“It is to show that it has been the private sector that has kept this country standing, whether it's NGOs, whether it's congenital heart disease, whether it's education, … Your politicians keep you uneducated, and poor, and give you $500 a month and keep you in your areas.”
Working in the ‘the crisis of all crises’
Bebw’Shebbek faced some criticisms and skepticism, but this didn’t come as a surprise to Wehbe. “In anything that you do in life, when you put yourself out there, you better know you're going to get criticized,” Wehbe told L’Orient Today. “You have to have a thick skin and really believe in what you’re doing. Does it hurt me? Yes, I'm human. I'm a woman. I do things from my heart. Did I cry? Yes. Did it bother me? Yes. But then the bigger picture is, this all doesn't matter. I want to be a speck in a fleck of how I impacted my community. It is my duty to do that.”
Wehbe was very vocal about the outreach of Bebw’Shebbek. “It’s not an initiative for the poor. This is an initiative for the middle class too. These people lived on this road. They had businesses, they had employees, they had families,” she said.
“Their houses were gone, [their] money stuck in the banks [amid] huge inflation. Some people lost their homes, that of their parents, that of their kids. They're putting their kids through university. Yes, their house is worth $2 million. Yes, but they had nothing left.”
Overall, Bebw’Shebbek rehabilitated 870 homes and five schools.
“Now, we did donate a $50,000 check, in lollars, to AHM [a nightclub at the Beirut waterfront]. We had a donor who gave us a $50,000 check, which, at the time, amounted to exactly $7,000. It was the end of our initiative and I decided to donate it to AHM. I love AHM,”” she explained, “and I know what they have created for the creative community. They had 160 employees, young men and women, students.”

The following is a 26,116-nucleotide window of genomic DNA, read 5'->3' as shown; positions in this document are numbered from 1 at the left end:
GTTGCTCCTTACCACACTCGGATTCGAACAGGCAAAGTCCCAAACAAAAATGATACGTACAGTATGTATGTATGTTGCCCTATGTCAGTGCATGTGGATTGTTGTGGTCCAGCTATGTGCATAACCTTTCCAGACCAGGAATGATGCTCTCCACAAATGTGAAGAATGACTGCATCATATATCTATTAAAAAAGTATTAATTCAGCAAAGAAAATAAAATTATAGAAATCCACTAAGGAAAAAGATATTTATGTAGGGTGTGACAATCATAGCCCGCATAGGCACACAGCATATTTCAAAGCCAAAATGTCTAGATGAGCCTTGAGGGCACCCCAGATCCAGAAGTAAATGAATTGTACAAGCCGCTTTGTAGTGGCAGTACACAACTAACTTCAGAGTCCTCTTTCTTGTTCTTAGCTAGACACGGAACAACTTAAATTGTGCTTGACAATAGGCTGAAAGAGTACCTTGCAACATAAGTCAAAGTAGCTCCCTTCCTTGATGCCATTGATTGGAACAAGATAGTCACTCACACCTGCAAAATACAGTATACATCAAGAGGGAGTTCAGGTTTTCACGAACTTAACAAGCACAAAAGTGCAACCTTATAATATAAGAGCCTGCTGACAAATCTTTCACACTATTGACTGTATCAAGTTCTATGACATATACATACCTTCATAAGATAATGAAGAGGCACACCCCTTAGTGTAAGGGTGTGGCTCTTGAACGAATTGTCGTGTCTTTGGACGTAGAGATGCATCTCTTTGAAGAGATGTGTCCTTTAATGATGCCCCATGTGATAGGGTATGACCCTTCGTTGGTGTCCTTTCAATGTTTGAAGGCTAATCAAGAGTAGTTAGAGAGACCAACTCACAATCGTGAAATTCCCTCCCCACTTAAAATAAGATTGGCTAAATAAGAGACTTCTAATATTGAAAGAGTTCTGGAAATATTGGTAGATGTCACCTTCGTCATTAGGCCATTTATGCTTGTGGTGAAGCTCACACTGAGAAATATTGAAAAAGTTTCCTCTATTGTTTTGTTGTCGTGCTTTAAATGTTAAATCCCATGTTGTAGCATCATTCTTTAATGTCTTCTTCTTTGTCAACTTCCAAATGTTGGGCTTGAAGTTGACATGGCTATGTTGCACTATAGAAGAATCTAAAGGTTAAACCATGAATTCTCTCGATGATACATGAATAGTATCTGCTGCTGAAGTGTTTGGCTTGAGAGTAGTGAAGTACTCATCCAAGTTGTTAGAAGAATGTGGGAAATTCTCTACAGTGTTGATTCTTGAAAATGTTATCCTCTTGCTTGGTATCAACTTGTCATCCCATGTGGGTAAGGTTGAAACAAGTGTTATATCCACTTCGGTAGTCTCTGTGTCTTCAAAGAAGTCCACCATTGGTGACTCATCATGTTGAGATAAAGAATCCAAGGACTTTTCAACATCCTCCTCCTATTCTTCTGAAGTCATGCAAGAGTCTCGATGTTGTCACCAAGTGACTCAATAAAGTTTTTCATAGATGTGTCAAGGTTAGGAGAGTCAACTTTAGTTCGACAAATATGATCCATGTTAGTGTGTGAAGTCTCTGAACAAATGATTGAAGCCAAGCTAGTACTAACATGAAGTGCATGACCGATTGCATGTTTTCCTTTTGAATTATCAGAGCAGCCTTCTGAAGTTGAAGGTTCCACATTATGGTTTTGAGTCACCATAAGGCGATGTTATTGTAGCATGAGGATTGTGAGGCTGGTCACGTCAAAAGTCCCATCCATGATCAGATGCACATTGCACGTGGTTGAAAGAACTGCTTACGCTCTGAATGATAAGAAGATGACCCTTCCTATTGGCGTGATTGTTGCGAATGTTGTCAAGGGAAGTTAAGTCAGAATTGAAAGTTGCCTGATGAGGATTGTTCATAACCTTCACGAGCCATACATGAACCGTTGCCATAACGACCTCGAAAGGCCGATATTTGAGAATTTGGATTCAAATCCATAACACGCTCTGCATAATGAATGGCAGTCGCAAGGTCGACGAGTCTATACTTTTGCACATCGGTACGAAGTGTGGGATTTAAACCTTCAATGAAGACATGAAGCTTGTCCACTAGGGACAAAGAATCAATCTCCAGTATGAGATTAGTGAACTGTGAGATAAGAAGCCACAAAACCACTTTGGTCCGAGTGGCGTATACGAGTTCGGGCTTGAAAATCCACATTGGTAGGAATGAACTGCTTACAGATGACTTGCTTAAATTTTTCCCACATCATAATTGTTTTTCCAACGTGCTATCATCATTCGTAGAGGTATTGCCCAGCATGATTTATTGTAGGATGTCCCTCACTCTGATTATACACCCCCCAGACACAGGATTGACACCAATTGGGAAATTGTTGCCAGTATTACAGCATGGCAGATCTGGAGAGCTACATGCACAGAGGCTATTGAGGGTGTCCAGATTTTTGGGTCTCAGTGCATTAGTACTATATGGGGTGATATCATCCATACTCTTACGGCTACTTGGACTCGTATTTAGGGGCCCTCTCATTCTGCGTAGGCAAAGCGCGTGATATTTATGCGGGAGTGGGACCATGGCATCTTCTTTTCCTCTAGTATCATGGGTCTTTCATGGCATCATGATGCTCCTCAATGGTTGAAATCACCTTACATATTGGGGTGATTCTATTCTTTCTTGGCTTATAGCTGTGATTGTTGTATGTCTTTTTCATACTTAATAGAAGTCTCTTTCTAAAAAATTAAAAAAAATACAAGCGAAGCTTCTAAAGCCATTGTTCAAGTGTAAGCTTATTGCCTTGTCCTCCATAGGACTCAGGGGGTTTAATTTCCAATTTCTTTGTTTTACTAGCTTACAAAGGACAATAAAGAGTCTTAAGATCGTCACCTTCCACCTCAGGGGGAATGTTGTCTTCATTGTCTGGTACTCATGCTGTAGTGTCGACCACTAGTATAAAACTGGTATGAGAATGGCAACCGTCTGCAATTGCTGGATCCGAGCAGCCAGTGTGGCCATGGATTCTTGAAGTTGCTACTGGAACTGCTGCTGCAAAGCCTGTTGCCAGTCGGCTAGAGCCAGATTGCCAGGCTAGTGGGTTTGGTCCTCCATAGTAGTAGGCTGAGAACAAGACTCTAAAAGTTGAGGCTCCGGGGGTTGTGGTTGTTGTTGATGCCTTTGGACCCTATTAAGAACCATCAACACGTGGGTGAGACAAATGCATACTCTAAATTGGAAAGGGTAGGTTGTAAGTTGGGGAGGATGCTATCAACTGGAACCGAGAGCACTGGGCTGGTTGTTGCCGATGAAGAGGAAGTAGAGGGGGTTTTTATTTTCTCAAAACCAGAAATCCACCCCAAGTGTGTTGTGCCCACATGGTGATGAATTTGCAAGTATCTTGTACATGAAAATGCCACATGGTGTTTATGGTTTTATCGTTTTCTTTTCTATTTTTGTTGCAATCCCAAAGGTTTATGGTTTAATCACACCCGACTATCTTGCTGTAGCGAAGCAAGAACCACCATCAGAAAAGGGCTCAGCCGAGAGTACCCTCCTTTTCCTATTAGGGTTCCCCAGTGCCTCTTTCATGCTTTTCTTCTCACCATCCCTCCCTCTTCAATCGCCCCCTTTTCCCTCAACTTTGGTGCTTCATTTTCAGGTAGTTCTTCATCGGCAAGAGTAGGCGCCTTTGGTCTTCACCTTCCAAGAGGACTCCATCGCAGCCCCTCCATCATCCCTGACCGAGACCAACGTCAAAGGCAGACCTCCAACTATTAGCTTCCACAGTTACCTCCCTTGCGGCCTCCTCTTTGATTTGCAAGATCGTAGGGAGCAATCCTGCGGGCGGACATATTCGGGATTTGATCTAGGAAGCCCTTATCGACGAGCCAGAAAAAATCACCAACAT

“I would do it again for any business that needed that money, for their doors and windows, as part of our creative community. We didn't get backlash when we helped schools. Why did we get backlash when we helped a company that's a club? So what? It's still part of my community.”
Despite the hostility, Wehbe assumed responsibility.
“What people don't understand is this was not a normal situation of devastation. We were really, with all NGOs, in a never ever seen before crisis in history: inflation, change of money, dollar, lollar, check, try working with the suppliers, COVID,” explained Wehbe.
“Did Bebw’Shebbek, or other initiatives, not get it fully, right? Absolutely, yes. But I dare anybody to go back in time and to try to do what any one of these NGOs and initiatives on the ground did in the circumstances that we were in. I dare them with zero mistakes. It's impossible. It's absolutely impossible. It's easier to sit back and criticize, then get them to get off their couches and actually do something.”
A quest for hope
The impact of Bebw’Shebbek on the community goes beyond rebuilding homes.
“I think one of the most beautiful things that came out of this is that all these young men and women that were part of Bebw’Shebbek can walk around their city and look at buildings and say, ‘I did that. I fixed that,” Wehbe reflected. “On a design and architectural aspect, what is insane that [what] came out of this is the discovery of some of the most stunning buildings from the thirties, forties, fifties, that I believe these men and women would have never seen had they not been part of Bebw’Shebbek. The back alleys of the streets that we know, the old Lebanese homes, the education they got on the foundation of different structures.”
Looking ahead, Wehbe dreams of a Beirut and a Lebanon that her generation may not fully witness but one that lays the foundation for future generations to thrive.
“I hope that we will understand that what we are doing today is a speck and a fleck in a timeline. Our kids usually flip a page on 500 years or a thousand years, and the bigger picture of what we're seeing today is: maybe not in my lifetime. I will see Beirut and the country that I dream and we never had a chance to witness. But maybe we can all start thinking that we're planting the seed for generations to come.”